Steven L. Tomsovic
Quantum/wave chaos is an interdisciplinary branch of physics and mathematics which emerged in the second half of the 20th century. It finds application in an incredibly diverse set of research fields, systems, and problems such as: statistical nuclear physics and weak symmetry breaking, quantum dots, disordered electronic conductors, decoherence and fidelity studies, quantum computation, Riemann zeta- and L-functions, optical resonators, ultra-cold atoms in optical lattices, acoustics in crystals, underwater sound propagation, and the Dirac spectrum in non-Abelian gauge field backgrounds. The theoretical underpinnings of quantum/wave chaos are characterized by a number of new statistical and asymptotic methods whose common application in systems such as those cited above leads to strong links in their analysis and understanding despite their seeming to be totally unrelated a priori.
Critical early quantum chaos works include: i) Wigner’s introduction of random matrix theory for modeling slow neutron resonance statistical properties, which are strongly interacting many-body systems; ii) Gutzwiller’s derivation of a trace formula, which expresses quantal (or modal) spectra as a sum over periodic classical orbits (or rays) for chaotic systems, iii) Bohigas, Giannoni, and Schmit’s conjecture that random matrix theory applies even to simple, fully chaotic systems (K-systems); iv) Berry and later Voros’ introduction of random plane waves for eigenstates, v) Heller’s scarring of eigenfunctions by short classical periodic orbits, and vi) Wegner and Efetov’s non-linear sigma models of disordered mesoscopic systems.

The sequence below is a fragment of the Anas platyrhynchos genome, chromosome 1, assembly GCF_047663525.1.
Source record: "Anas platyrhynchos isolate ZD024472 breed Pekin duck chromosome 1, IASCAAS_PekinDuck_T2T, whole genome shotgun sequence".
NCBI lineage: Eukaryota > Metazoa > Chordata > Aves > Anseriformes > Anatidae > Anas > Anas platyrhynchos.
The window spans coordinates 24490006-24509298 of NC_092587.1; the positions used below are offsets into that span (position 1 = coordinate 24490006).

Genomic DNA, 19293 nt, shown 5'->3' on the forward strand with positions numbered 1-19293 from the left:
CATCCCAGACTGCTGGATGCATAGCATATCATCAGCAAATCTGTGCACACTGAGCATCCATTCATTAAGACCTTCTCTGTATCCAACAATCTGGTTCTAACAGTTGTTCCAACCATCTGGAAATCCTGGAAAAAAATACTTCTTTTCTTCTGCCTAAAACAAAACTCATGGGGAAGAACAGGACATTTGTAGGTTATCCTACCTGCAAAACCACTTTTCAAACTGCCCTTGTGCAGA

Over the years the research in our group has included: the random matrix analysis of time reversal and parity violation in strongly interacting nuclear systems; analysis of the validity of using chaotic dynamics to construct quantum/wave dynamics (construction of heteroclinic orbit sums); use of transfer matrix methods for disordered, quasi-1D mesoscopic conductors; the discovery of chaos-assisted tunneling; the derivation of trace formulae valid for systems intermediate between integrability and chaos; the application of periodic orbit theory and random matrix theory to Coulomb blockade peak height statistics; fidelity, sensitivity-to-perturbation, and irreversibility studies; application of semiclassical methods to derive properties of interacting-many electron ground states; use of finite-time stability exponents for underwater sound propagation studies (finding branching or clustering behaviors) or locating small islands of regular motion in a dynamical system; introducing methods for calculating Kolmogorov-Sinai entropies for interacting, many particle systems; introduction of extreme value statistics for understanding eigenstates of chaotic systems; studies of the interpretation of scanning gate microscopy experiments; and introduction of random matrix theory into long range underwater sound propagation.